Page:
In 1952, Encyclopedia Britannica published a fifty-four-volume set titled Great Books of the WesternWorld. The Great Books were intended by Dr. Mortimer Adler and Dr. Robert Hutchins to establish a standard curriculum for American schools, but the public response to the first edition was tepid. Sales of the volume set rendered the multimillion-dollar project a financial failure. Nevertheless, a second edition was published in 1990 with few alterations. Many critics deplored it for failing to reflect the changing cultural landscape of the twentieth century.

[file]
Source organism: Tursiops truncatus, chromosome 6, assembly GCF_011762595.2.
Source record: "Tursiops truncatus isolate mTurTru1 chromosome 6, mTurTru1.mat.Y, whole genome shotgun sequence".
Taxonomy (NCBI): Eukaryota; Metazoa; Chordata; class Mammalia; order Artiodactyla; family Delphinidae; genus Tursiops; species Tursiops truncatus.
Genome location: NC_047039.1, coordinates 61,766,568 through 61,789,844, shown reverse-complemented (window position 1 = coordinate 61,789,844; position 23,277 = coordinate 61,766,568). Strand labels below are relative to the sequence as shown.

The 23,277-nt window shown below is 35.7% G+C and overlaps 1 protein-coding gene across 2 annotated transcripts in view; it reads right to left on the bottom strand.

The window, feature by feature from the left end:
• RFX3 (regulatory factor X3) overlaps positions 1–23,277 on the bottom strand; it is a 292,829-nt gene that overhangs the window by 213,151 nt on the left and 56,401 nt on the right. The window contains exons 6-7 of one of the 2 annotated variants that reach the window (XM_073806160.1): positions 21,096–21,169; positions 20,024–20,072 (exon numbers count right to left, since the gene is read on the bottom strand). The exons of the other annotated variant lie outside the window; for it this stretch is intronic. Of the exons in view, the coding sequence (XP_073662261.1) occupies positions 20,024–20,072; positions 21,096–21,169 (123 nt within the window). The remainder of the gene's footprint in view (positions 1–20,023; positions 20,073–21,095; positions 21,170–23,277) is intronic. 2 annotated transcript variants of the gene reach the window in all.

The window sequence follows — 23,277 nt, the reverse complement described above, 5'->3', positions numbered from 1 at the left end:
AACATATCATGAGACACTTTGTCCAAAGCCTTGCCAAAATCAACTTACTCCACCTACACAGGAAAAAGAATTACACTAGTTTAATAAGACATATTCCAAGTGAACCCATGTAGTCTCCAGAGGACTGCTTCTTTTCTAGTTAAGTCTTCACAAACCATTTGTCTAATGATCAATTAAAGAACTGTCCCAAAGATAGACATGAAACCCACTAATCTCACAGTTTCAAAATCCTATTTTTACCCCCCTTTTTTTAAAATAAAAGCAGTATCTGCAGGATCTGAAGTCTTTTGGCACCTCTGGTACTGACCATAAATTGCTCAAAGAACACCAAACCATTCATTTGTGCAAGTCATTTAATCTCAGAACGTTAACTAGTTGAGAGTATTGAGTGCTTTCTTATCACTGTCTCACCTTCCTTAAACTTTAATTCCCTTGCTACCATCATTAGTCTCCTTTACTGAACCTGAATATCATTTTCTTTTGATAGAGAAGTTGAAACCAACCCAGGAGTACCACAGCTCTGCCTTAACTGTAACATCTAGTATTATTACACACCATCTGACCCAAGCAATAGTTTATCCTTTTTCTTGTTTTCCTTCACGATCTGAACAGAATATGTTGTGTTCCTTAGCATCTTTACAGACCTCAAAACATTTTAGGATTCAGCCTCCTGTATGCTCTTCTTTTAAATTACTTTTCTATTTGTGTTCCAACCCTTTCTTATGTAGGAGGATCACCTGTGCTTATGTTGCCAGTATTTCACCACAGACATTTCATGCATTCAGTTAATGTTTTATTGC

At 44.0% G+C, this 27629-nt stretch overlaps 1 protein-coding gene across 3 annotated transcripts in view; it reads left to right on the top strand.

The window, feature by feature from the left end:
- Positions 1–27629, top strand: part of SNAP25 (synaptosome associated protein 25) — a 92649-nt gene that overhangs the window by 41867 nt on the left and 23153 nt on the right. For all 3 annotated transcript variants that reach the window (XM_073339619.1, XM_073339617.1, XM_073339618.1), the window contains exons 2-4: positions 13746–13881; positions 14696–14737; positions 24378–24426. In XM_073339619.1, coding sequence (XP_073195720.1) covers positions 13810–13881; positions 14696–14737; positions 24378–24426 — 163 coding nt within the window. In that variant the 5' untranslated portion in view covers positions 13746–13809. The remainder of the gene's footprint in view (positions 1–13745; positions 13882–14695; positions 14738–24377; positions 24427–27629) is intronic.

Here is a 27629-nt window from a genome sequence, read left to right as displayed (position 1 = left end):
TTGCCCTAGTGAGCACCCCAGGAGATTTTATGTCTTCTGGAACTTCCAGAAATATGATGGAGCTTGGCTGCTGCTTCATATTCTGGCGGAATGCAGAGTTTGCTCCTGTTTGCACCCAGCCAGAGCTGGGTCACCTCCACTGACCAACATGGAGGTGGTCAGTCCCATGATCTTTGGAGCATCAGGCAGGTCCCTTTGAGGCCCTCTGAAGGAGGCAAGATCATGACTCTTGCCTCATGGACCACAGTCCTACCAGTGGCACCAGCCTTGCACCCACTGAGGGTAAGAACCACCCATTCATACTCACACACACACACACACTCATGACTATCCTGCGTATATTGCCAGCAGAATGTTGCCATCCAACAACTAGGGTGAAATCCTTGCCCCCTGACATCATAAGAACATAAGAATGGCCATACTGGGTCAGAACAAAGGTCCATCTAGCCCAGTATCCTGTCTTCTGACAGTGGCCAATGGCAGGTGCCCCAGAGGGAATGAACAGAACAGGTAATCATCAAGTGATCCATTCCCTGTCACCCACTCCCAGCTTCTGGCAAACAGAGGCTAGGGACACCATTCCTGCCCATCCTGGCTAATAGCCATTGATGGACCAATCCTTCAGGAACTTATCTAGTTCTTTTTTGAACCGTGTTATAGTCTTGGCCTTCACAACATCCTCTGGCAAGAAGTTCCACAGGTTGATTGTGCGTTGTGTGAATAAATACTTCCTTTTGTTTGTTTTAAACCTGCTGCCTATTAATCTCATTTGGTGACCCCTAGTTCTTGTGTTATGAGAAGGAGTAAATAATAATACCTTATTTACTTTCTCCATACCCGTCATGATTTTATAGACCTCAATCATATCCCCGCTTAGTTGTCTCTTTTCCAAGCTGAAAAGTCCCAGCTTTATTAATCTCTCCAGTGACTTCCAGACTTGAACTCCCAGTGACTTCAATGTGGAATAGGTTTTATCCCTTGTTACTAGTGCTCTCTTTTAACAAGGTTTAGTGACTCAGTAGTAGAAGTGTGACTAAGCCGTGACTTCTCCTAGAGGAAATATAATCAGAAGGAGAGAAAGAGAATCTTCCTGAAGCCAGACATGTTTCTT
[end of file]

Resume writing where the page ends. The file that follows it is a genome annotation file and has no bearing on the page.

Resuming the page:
Hutchins and Adler conceived the project as a means of delimiting and promoting a distinctly Western literary canon. There were 443 works representing seventy-six authors in the first edition, and selection criteria were based on the work's relevance to 102 ...

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